Background: The Fc receptors II and III (FcgR2a, and FcgR3a) play a crucial role in the regulation of the immune response. The FcgR2a*519GG and FcgR3a*559CC genotypes have been associated with several autoimmune diseases including systemic lupus erythematosus, rheumatoid arthritis, nephritis, and possibly to type I diabetes, and celiac disease. In a large multicenter, two-stage study of 6570 people, we tested whether the FcgR2a and FcgR3a genes were also involved in inflammatory bowel disease (IBD), which includes Crohn's disease (CD) and ulcerative colitis (UC).
Methods: We genotyped the FcgR2a*A519G and FcgR3a*A559C functional variants in 4205 IBD patients in six well-phenotyped Caucasian IBD cohorts and 2365 ethnically matched controls recruited from the Netherlands, Spain, and New Zealand.
Results: In the initial Dutch study we found a significant association of FcgR2a genotypes with IBD (P-genotype = 0.02); while the FcgR2a*519GG was more common in controls (23%) than in IBD patients (18%; odds ratio [OR] = 0.75; 95% confidence interval [CI] 0.61-0.92; P = 0.004). This association was corroborated by a combined analysis across all the study populations (Mantel-Haenszel [MH] OR = 0.84; 0.74-0.95; P = 0.005) in the next stage. The Fcgr2a*GG genotype was associated with both UC (MH-OR = 0.84; 0.72-0.97; P = 0.01) and CD (MH-OR = 0.84; 0.73-0.97; P = 0.01), suggesting that this genotype confers a protective effect against IBD. There was no association of FcgR3a*A559C genotypes with IBD, CD, or UC in any of the three studied populations.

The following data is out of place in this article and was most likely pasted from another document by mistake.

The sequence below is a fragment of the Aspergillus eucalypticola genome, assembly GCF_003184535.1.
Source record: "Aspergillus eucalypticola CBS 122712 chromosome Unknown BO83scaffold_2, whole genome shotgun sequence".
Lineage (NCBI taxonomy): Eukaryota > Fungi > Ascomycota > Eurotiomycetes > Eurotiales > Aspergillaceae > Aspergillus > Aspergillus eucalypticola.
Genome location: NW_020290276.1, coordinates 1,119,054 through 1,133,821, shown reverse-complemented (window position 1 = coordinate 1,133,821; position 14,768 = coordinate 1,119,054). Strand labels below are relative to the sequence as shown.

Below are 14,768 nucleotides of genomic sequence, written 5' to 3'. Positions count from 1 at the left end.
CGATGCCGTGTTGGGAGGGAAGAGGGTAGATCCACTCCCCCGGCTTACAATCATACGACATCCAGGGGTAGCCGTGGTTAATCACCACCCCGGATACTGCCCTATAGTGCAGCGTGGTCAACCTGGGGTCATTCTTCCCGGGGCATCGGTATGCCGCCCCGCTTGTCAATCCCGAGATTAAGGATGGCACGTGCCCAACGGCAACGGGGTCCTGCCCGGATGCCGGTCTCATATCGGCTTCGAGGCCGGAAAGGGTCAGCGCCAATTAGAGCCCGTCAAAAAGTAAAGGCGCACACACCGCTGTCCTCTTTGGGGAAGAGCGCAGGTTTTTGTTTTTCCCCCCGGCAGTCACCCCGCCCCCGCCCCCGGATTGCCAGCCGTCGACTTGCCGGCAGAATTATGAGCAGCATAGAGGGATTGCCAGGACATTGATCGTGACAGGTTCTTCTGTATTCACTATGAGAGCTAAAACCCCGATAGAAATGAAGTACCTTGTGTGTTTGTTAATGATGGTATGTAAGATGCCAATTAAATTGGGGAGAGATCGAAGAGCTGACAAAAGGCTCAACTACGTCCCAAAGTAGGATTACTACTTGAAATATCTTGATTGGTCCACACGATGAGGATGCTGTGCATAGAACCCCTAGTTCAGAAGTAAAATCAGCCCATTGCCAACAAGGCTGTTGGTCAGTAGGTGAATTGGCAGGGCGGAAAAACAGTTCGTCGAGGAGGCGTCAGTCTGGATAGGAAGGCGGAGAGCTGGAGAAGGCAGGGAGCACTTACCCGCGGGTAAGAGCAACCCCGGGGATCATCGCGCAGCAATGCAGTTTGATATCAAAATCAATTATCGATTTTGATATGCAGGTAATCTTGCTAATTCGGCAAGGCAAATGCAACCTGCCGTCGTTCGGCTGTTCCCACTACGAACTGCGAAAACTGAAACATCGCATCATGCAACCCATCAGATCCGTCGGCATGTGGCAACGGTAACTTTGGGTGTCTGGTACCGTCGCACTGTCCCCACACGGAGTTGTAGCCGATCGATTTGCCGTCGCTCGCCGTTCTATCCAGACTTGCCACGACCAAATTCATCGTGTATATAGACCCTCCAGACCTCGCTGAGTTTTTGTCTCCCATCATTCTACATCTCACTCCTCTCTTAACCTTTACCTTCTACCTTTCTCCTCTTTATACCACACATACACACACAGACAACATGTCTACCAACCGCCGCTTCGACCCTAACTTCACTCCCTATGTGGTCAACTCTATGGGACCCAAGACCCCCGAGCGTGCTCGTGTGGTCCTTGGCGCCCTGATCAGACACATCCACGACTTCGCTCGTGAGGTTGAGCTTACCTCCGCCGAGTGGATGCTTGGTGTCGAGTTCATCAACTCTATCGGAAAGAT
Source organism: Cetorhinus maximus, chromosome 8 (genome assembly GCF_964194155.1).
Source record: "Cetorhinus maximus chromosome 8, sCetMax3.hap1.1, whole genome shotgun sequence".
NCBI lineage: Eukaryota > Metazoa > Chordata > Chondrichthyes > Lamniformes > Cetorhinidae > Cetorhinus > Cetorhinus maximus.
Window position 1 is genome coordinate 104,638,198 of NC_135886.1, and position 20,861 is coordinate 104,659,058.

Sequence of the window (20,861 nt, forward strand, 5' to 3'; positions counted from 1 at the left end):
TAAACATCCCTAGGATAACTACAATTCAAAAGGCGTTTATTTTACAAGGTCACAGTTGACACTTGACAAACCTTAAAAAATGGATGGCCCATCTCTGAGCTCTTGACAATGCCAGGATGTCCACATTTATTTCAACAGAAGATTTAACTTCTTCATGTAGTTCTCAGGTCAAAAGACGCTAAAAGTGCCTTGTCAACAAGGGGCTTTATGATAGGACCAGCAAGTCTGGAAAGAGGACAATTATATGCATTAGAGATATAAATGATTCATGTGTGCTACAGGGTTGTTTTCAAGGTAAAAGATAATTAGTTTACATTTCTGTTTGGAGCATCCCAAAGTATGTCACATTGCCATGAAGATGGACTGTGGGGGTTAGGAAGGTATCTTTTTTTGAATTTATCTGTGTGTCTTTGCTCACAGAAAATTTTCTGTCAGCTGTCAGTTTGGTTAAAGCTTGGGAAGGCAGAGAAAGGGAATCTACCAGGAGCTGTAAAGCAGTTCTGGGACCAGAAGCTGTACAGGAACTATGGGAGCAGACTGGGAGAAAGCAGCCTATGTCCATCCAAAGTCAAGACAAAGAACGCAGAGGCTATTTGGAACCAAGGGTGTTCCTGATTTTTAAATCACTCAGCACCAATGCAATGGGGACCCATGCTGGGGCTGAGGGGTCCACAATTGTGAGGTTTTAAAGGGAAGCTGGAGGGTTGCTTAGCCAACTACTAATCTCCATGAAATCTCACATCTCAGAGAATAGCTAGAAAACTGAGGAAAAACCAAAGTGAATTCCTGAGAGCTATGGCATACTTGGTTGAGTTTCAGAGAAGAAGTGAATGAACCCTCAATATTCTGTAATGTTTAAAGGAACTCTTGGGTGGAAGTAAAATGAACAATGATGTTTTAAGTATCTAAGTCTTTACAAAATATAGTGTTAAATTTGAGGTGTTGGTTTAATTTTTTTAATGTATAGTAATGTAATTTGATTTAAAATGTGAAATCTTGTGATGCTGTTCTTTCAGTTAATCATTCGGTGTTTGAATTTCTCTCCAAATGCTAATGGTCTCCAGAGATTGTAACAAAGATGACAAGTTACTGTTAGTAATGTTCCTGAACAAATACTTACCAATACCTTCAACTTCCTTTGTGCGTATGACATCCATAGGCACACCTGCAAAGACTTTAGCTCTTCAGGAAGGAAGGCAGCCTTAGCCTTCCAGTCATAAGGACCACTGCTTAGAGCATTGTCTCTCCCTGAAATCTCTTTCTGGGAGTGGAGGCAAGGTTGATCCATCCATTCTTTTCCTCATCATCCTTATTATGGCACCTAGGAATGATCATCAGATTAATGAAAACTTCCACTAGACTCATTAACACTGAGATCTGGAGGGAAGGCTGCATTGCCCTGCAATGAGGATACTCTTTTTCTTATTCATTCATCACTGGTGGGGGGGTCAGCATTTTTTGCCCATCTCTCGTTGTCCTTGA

Conclusions: The FcgR2a*519G functional variant was associated with IBD and reduced susceptibility to UC and to CD in Caucasians. There was no association between FcgR3a*5A559C and IBD, CD or UC.
Copyright © 2010 Crohn's & Colitis Foundation of America, Inc.